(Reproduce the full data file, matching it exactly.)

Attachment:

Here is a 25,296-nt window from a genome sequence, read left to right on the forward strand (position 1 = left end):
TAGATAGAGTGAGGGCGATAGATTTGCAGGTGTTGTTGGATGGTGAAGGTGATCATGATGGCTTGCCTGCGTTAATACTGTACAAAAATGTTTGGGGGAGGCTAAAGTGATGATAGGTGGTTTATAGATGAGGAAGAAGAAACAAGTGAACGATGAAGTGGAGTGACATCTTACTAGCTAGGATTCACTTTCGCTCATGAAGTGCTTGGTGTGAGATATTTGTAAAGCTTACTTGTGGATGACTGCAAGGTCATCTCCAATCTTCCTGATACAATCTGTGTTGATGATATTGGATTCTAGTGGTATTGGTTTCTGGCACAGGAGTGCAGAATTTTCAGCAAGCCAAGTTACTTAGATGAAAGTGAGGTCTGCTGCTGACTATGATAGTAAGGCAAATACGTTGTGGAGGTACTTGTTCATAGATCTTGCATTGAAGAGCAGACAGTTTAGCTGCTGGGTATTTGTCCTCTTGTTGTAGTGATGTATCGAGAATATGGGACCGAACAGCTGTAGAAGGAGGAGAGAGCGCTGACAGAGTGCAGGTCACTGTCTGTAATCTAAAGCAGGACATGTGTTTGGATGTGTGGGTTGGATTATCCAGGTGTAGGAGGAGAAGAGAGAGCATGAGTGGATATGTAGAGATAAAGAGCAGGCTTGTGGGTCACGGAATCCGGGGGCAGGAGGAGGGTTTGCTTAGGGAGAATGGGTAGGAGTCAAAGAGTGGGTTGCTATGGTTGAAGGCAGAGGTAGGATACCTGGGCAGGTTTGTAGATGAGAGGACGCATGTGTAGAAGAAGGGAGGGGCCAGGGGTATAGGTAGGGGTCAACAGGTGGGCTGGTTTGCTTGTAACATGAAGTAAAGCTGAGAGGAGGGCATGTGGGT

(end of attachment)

Here is a 25,296-nt window from a genome sequence, read left to right on the forward strand (position 1 = left end):
TAGATAGAGTGAGGGCGATAGATTTGCAGGTGTTGTTGGATGGTGAAGGTGATCATGATGGCTTGCCTGCGTTAATACTGTACAAAAATGTTTGGGGGAGGCTAAAGTGATGATAGGTGGTTTATAGATGAGGAAGAAGAAACAAGTGAACGATGAAGTGGAGTGACATCTTACTAGCTAGGATTCACTTTCGCTCATGAAGTGCTTGGTGTGAGATATTTGTAAAGCTTACTTGTGGATGACTGCAAGGTCATCTCCAATCTTCCTGATACAATCTGTGTTGATGATATTGGATTCTAGTGGTATTGGTTTCTGGCACAGGAGTGCAGAATTTTCAGCAAGCCAAGTTACTTAGATGAAAGTGAGGTCTGCTGCTGACTATGATAGTAAGGCAAATACGTTGTGGAGGTACTTGTTCATAGATCTTGCATTGAAGAGCAGACAGTTTAGCTGCTGGGTATTTGTCCTCTTGTTGTAGTGATGTATCGAGAATATGGGACCGAACAGCTGTAGAAGGAGGAGAGAGCGCTGACAGAGTGCAGGTCACTGTCTGTAATCTAAAGCAGGACATGTGTTTGGATGTGTGGGTTGGATTATCCAGGTGTAGGAGGAGAAGAGAGAGCATGAGTGGATATGTAGAGATAAAGAGCAGGCTTGTGGGTCACGGAATCCGGGGGCAGGAGGAGGGTTTGCTTAGGGAGAATGGGTAGGAGTCAAAGAGTGGGTTGCTATGGTTGAAGGCAGAGGTAGGATACCTGGGCAGGTTTGTAGATGAGAGGACGCATGTGTAGAAGAAGGGAGGGGCCAGGGGTATAGGTAGGGGTCAACAGGTGGGCTGGTTTGCTTGTAACATGAAGTAAAGCTGAGAGGAGGGCATGTGGGT